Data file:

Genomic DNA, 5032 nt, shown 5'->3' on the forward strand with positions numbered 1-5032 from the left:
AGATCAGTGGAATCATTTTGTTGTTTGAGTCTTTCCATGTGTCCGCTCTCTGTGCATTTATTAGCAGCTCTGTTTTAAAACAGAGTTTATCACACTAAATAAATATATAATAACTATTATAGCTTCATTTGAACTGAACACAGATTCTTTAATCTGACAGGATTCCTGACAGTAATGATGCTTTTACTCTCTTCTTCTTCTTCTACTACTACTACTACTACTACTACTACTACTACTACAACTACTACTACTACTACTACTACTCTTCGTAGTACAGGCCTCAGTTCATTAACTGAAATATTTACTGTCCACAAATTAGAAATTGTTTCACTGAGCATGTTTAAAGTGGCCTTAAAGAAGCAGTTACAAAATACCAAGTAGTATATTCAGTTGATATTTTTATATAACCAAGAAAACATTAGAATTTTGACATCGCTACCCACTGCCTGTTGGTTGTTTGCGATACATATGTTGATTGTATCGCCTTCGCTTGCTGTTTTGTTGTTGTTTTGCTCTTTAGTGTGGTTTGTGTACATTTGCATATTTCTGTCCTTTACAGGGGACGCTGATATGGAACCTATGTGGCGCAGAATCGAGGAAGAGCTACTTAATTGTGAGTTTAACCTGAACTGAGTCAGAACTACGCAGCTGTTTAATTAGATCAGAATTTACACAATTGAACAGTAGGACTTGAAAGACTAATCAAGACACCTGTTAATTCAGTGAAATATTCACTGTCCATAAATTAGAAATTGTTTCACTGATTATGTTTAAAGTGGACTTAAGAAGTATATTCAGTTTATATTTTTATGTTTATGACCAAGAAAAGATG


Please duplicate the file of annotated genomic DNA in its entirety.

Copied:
Genomic DNA, 5032 nt, shown 5'->3' on the forward strand with positions numbered 1-5032 from the left:
AGATCAGTGGAATCATTTTGTTGTTTGAGTCTTTCCATGTGTCCGCTCTCTGTGCATTTATTAGCAGCTCTGTTTTAAAACAGAGTTTATCACACTAAATAAATATATAATAACTATTATAGCTTCATTTGAACTGAACACAGATTCTTTAATCTGACAGGATTCCTGACAGTAATGATGCTTTTACTCTCTTCTTCTTCTTCTACTACTACTACTACTACTACTACTACTACTACTACAACTACTACTACTACTACTACTACTCTTCGTAGTACAGGCCTCAGTTCATTAACTGAAATATTTACTGTCCACAAATTAGAAATTGTTTCACTGAGCATGTTTAAAGTGGCCTTAAAGAAGCAGTTACAAAATACCAAGTAGTATATTCAGTTGATATTTTTATATAACCAAGAAAACATTAGAATTTTGACATCGCTACCCACTGCCTGTTGGTTGTTTGCGATACATATGTTGATTGTATCGCCTTCGCTTGCTGTTTTGTTGTTGTTTTGCTCTTTAGTGTGGTTTGTGTACATTTGCATATTTCTGTCCTTTACAGGGGACGCTGATATGGAACCTATGTGGCGCAGAATCGAGGAAGAGCTACTTAATTGTGAGTTTAACCTGAACTGAGTCAGAACTACGCAGCTGTTTAATTAGATCAGAATTTACACAATTGAACAGTAGGACTTGAAAGACTAATCAAGACACCTGTTAATTCAGTGAAATATTCACTGTCCATAAATTAGAAATTGTTTCACTGATTATGTTTAAAGTGGACTTAAGAAGTATATTCAGTTTATATTTTTATGTTTATGACCAAGAAAAGATG